When it comes to product pricing, adhering to a disciplined approach is critical. Often, institutions use an economic transfer price as a benchmark for performance and product pricing, also known as a funds transfer pricing (FTP) framework. Returns based on economic pricing can be thought of as an economic return on equity (ROE). Economic ROE has the important distinction of being market-based, eliminating arbitrage by business units and borrowers.
Firms often benchmark pricing to market-based sources to avoid having commercial spreads fluctuating with the market. For example, in a rising rate environment, if the offer rate on an auto loan is not adjusted to account for a higher yield curve, the effective credit spread charged to the borrower is diminished.
This situation is illustrated in Figure 1, showing two rates charged to two borrowers: one with a negative credit spread, and the other with a positive credit spread – both of which we have witnessed. Certainly, positive spreads are frequently more beneficial to an institution, but negative spreads aren’t automatically bad. Perhaps more important than the numerical value of the spread is ensuring that the value is intentional – does the institution recognize the corresponding costs and benefits?
Basics of an Economic ROE Benchmark
The following elements should be considered when economically pricing loans for FTP purposes or for pricing offer rates:
- Cost of debt funds
- Operating costs
- Credit costs
Cost of Debt Funds
Sometimes called the cost of the mirror debt, the economic cost of funds is simply the benchmark interest rate curve. The mirror debt fully replicates the asset’s cash flows, such that the margin of the asset is immune to interest rate movements. When run in an option-adjusted spread (OAS) cash flow model, the mirror debt is constructed from a series of zero-coupon debt positions. For mortgages and other option-embedded assets, the options cost should be included in the pricing.
While it may sound complex, the calculation is actually straightforward and simple to produce, given the right tools. The significant benefits arise from the avoidance of arbitrage from the typically upward-sloping yield curve. Additionally, it allows for cross-comparison between assets of varying maturities and embedded options.
To be comparable to a spread mark-up, operating costs should be expressed as a percent of loans. While operating costs often are expressed as a fixed fee, converting to a percent can be done by dividing by the loan amount. Operating costs represent acquisition costs (such as a broker fee) and ongoing servicing costs. Sometimes, servicing income is generated, which would be netted to produce an all-in noninterest cost.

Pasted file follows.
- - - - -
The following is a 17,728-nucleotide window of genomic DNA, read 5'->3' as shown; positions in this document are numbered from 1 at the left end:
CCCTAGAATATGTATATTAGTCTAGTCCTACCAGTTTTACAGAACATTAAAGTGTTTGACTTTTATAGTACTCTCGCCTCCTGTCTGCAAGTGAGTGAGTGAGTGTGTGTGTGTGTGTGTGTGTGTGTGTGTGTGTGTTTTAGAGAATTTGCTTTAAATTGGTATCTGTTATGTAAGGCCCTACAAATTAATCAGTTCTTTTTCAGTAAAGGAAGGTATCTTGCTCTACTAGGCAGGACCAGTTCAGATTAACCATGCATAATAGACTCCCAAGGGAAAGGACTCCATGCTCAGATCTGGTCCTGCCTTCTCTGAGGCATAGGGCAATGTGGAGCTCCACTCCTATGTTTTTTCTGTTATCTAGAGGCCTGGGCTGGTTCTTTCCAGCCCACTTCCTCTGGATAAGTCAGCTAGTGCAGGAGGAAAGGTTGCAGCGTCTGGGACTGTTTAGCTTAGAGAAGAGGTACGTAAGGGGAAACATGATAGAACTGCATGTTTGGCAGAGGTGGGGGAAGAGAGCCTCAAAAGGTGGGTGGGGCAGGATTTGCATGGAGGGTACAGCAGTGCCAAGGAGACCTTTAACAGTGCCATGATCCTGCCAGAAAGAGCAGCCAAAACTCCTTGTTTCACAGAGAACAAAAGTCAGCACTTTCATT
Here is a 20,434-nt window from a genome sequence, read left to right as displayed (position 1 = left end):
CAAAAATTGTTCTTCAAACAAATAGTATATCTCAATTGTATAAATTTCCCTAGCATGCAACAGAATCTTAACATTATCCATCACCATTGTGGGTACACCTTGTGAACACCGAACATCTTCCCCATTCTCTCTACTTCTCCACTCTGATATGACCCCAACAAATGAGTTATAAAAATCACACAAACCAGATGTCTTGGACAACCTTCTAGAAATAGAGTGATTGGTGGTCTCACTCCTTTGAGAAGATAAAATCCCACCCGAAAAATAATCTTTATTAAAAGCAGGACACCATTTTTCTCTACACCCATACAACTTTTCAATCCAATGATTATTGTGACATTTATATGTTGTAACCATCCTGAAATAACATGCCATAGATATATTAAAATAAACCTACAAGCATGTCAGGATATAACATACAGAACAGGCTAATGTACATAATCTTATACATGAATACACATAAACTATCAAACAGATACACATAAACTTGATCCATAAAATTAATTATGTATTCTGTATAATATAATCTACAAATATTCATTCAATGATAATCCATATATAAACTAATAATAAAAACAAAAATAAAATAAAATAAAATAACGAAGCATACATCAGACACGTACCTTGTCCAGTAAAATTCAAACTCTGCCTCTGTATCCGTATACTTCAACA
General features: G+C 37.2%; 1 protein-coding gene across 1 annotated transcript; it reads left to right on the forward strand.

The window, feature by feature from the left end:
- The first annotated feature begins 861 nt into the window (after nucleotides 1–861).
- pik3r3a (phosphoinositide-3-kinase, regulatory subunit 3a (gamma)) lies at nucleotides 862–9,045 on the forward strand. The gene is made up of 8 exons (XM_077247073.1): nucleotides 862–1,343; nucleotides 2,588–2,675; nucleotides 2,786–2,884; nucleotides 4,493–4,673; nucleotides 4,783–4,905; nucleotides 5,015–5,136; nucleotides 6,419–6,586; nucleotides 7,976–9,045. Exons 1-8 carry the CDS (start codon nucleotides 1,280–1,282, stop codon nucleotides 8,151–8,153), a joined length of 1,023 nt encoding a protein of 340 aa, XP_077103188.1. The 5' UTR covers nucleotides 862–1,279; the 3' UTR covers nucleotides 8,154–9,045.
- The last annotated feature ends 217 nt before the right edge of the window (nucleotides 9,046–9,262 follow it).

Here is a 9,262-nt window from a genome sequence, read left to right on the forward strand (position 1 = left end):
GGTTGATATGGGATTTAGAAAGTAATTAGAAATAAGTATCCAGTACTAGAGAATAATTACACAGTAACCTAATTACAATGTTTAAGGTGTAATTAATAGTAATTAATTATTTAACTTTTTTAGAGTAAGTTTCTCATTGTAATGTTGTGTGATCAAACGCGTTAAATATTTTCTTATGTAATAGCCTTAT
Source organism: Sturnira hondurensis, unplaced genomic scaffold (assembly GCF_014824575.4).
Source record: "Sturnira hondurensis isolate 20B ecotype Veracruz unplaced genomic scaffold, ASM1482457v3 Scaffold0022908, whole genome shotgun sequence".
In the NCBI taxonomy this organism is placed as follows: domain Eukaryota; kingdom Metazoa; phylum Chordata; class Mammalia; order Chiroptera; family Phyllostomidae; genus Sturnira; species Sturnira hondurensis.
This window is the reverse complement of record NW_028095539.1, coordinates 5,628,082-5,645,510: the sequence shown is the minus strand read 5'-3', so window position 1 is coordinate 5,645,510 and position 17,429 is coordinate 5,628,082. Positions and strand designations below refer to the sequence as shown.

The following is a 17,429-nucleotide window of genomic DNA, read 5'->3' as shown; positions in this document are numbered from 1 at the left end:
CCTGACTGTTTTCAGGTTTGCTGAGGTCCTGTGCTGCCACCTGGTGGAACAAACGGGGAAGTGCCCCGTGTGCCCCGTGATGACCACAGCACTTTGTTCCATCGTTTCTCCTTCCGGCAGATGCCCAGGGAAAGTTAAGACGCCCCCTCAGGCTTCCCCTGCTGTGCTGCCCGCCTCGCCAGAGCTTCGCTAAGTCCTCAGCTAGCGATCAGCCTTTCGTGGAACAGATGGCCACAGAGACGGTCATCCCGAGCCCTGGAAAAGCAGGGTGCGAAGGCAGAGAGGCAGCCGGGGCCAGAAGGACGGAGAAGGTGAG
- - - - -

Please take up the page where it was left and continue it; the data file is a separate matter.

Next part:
Especially with the addition of the current expected credit losses (CECL) policy to accounting standards, measurement of the cost of credit risk has come under increased scrutiny. Also important to the credit loss assumption is an assumption of capital charge. A risk-free asset has expected losses of zero, and therefore no capital charge. However, for credit-risky assets, an expected credit loss assumption and risk-weighting must be used.
Commonly, credit losses are derived from historical loss data. However, they must be forward-looking for projecting economic return. Credit losses can be divided into two components: probability of default and loss given default (LGD). The capital charge is then based on the perceived riskiness of the asset. In a regulatory framework, the risk weighting would drive the capital charge.
Adjustments to the economic benchmarks for business purposes are called mark-ups, whether for spurring loan growth, disincentivizing certain products, adjustments for perceived risks, etc. When calculating an economic ROE, the mark-up represents the risk-adjusted profit spread based on the expected costs of the asset.
As we have witnessed with the recent rate movements, some institutions are charging mark-downs, meaning after all costs are incorporated, risk-adjusted spreads are negative. This leads to negative on-the-margin ROEs. While this could be intentional, as in the case of a firm with low cost of funds passing the savings on, it could be an inadvertent effect of rising interest rates.
Figure 2 demonstrates the essential elements of a lending rate discussed in this article. Pricing to economic benchmarks not only helps an institution price risk more effectively, but it has the added benefit of separating economic variables from business and lending decisions.